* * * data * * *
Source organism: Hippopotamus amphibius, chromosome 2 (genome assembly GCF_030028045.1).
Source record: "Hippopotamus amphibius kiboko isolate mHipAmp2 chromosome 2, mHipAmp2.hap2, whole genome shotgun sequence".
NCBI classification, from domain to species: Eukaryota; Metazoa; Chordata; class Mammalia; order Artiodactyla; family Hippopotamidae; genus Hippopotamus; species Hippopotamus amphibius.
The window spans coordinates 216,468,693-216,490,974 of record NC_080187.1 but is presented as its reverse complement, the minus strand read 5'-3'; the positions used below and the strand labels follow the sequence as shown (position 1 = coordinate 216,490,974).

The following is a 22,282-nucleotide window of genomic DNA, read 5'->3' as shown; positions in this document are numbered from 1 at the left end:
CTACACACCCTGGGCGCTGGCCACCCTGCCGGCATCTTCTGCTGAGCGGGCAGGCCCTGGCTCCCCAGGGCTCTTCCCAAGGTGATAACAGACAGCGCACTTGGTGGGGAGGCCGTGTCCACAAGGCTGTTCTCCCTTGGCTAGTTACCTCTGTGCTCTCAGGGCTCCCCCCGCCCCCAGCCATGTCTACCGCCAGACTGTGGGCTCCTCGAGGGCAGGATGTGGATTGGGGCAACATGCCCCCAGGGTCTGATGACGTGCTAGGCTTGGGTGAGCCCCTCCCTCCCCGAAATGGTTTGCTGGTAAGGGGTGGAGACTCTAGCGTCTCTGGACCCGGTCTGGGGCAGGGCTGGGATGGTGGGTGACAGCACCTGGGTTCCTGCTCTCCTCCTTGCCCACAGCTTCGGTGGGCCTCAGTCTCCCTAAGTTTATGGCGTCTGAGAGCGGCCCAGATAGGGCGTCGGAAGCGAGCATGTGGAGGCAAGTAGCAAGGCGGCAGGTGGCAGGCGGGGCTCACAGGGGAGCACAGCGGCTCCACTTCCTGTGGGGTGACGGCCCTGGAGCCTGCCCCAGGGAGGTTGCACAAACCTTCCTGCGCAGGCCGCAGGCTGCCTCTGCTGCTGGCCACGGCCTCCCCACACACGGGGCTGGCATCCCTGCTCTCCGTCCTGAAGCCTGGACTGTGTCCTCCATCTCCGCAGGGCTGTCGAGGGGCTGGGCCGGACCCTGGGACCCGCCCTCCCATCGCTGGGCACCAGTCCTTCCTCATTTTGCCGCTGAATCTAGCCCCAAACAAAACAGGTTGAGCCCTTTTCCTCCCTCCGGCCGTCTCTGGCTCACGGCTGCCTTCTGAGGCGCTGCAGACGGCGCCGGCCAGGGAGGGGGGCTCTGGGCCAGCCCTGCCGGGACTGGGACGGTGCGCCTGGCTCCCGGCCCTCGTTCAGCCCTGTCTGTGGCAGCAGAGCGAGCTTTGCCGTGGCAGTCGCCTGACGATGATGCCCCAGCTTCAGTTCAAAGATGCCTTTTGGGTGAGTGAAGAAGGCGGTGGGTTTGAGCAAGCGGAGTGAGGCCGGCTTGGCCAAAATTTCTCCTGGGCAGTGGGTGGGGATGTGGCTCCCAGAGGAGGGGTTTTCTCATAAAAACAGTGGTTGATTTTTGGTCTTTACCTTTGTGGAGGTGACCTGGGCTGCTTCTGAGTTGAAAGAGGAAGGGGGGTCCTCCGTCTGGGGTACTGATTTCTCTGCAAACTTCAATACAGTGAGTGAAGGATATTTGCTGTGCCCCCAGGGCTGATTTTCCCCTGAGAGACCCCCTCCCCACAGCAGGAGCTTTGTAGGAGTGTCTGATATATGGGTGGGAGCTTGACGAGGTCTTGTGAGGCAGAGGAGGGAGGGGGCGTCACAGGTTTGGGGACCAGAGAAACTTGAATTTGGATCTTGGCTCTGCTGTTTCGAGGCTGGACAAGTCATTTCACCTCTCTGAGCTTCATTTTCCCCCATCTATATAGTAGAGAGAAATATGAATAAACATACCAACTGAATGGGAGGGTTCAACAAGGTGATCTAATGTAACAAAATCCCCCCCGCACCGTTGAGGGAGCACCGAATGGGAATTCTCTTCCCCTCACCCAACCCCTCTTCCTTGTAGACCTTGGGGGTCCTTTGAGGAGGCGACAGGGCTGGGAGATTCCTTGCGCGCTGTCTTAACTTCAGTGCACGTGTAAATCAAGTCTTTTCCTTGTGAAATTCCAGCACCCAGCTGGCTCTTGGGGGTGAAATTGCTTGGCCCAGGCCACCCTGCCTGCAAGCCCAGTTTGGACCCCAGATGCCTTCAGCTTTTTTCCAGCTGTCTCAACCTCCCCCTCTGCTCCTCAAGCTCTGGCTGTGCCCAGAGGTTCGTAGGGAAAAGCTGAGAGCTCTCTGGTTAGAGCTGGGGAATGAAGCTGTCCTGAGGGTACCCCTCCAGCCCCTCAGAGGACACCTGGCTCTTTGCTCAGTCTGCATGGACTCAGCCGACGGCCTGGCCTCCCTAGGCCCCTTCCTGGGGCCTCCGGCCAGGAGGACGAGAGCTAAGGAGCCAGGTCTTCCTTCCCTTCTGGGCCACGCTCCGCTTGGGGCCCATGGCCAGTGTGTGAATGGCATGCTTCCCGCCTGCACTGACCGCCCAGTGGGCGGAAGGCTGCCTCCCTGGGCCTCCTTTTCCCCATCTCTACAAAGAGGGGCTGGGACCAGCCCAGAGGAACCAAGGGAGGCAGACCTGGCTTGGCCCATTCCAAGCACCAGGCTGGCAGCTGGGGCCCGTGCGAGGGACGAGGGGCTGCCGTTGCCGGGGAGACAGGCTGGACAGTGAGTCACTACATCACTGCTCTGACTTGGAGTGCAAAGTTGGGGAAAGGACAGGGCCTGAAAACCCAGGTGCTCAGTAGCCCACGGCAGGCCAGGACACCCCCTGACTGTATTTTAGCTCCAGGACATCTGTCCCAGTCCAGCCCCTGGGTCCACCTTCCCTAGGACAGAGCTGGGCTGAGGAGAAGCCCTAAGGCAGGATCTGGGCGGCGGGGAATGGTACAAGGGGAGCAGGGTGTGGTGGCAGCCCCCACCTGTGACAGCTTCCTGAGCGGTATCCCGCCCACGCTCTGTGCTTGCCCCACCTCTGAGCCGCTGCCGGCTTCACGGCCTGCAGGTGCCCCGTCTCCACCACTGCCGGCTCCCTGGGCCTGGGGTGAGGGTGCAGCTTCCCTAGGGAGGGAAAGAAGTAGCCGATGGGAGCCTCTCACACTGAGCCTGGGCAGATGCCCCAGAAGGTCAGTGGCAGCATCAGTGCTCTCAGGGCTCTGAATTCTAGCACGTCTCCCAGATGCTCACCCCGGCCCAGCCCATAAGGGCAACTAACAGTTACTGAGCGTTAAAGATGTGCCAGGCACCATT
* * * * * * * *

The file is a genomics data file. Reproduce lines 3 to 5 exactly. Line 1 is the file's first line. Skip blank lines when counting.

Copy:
NCBI classification, from domain to species: Eukaryota; Metazoa; Chordata; class Mammalia; order Artiodactyla; family Hippopotamidae; genus Hippopotamus; species Hippopotamus amphibius.
The window spans coordinates 216,468,693-216,490,974 of record NC_080187.1 but is presented as its reverse complement, the minus strand read 5'-3'; the positions used below and the strand labels follow the sequence as shown (position 1 = coordinate 216,490,974).

The following is a 22,282-nucleotide window of genomic DNA, read 5'->3' as shown; positions in this document are numbered from 1 at the left end: